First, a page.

The robe à la française was missing its stomacher—the triangular piece of fabric used to close the bodice of a gown—a common problem for eighteenth-century gowns in museum collections. To complete the gown's authentic look, Marina designed and created a reproduction stomacher based on her research into extant objects and printed images from the time. She sourced an appropriate silk fabric and painted it to match the dress fabric; and she used silk floss to create fly-fringe trim that matched the original style of trim used on the dress. Creating fly fringe was a painstaking task for Marina but was apparently a popular pastime among ladies over two hundred years ago!

Displaying costume accurately and beautifully requires more than recreating missing elements: conservators must also achieve the garments' correct shape. To fill out the wide, flat shape of the robe à la française's skirt, Marina used reproduction panniers from our stash of dressing supplies to create a support of the correct size and shape. Stiff buckram, structured in a cone-like shape around the mannequin's torso, mimics the look of stays, the eighteenth-century version of a corset. The silhouette of the robe à l'anglaise is less dramatic, but the skirt still needed a couple of cotton petticoats to achieve the right fullness.

Mannequins must be adjusted not only to the bust, waist, and hip measurements of the garment, but also to the correct height so that the hemline falls at the proper placement. The rules of fashion were very strict back then! In the 1780s, the skirt length for informal gowns would have been high enough to show the wearer's feet, so our mannequin needed shoes. After all, one cannot stroll barefoot through the gardens of Versailles! We chose a pair of silk shoes from the Museum's collection, but buckles were separate from shoes back then, and our shoes had no closures. Marina worked with Associate Curator Jessica Regan to determine the shape and size of the buckles that would have been worn.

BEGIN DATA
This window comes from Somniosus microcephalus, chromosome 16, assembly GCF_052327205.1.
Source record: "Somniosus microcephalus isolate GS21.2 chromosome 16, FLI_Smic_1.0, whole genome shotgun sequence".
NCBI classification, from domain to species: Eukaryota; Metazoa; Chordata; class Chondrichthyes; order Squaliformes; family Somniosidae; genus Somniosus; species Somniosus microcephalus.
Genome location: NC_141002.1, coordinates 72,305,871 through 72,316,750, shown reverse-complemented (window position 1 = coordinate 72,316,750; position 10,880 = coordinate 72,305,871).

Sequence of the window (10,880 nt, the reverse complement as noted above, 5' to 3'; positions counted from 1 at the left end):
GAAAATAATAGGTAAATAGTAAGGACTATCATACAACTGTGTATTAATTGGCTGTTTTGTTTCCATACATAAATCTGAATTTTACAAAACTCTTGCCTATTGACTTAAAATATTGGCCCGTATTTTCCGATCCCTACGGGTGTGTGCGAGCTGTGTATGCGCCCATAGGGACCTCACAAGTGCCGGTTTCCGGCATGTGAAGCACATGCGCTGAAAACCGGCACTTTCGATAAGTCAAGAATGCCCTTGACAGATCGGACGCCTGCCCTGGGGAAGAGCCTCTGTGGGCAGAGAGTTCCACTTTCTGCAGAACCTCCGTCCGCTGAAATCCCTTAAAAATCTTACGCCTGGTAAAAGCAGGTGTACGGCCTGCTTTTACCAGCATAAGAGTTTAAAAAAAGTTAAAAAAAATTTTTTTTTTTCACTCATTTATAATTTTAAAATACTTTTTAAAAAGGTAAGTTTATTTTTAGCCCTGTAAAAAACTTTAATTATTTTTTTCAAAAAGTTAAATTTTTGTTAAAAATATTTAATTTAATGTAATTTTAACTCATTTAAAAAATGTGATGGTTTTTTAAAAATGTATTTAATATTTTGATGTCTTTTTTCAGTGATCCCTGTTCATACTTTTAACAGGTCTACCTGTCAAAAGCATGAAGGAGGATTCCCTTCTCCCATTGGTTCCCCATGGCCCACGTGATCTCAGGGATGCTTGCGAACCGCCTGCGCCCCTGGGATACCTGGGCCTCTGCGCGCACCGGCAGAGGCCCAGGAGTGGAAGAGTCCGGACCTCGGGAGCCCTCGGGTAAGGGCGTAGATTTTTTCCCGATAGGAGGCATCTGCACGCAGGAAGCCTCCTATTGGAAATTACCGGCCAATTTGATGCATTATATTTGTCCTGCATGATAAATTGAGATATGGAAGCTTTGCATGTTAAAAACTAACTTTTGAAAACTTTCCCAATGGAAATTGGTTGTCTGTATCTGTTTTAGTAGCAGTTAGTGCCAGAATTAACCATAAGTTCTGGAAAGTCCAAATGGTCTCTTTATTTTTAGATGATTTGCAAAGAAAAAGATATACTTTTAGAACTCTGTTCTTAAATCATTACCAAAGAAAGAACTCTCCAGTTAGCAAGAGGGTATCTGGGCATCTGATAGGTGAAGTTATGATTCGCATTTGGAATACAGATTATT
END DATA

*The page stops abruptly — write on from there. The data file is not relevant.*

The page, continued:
Attributed to Marie-Jeanne "Rose" Bertin (French, 1747–1813). Formal ball gown (robe parée), 1780s (with later alterations). French. Silk satin, with silk embroidery, appliqués of satin; metallic threads, chenille, sequins, applied glass paste; 84 5/8 x 41 3/4 in. (215 x 106 cm). Royal Ontario Museum, Toronto (925.18.3.A–B)

Although the Costume Institute has a magnificent collection of eighteenth-century costume, Daniëlle Kisluk-Grosheide and Bertrand Rondot, the curators of Visitors to Versailles, also borrowed significant objects from other lenders, such as the Kyoto Costume Institute, the Smithsonian Institution, the Nordic Museum, and even the Palace of Versailles itself. However, lending a costume is not as simple as lending something like a vase or a painting. Clothing is often stored and shipped flat, requiring the courier (the lending museum's representative, who accompanies the artwork to ensure its safety) to dress garments on-site at The Met. Thus, before the loans arrived, the Costume Institute conservation and installation teams worked with our lenders to confirm the size of their garments and to ensure that we had appropriate mannequins and dress forms on hand that would both fit their objects and create the desired fashion silhouette. In some cases, the Costume Institute helped the couriers dress their objects, working with them to choose appropriate styling props, such as the engageantes that completed the look for the Royal Ontario Museum's formal ball gown (robe pareé), which may well have belonged to Queen Marie Antoinette!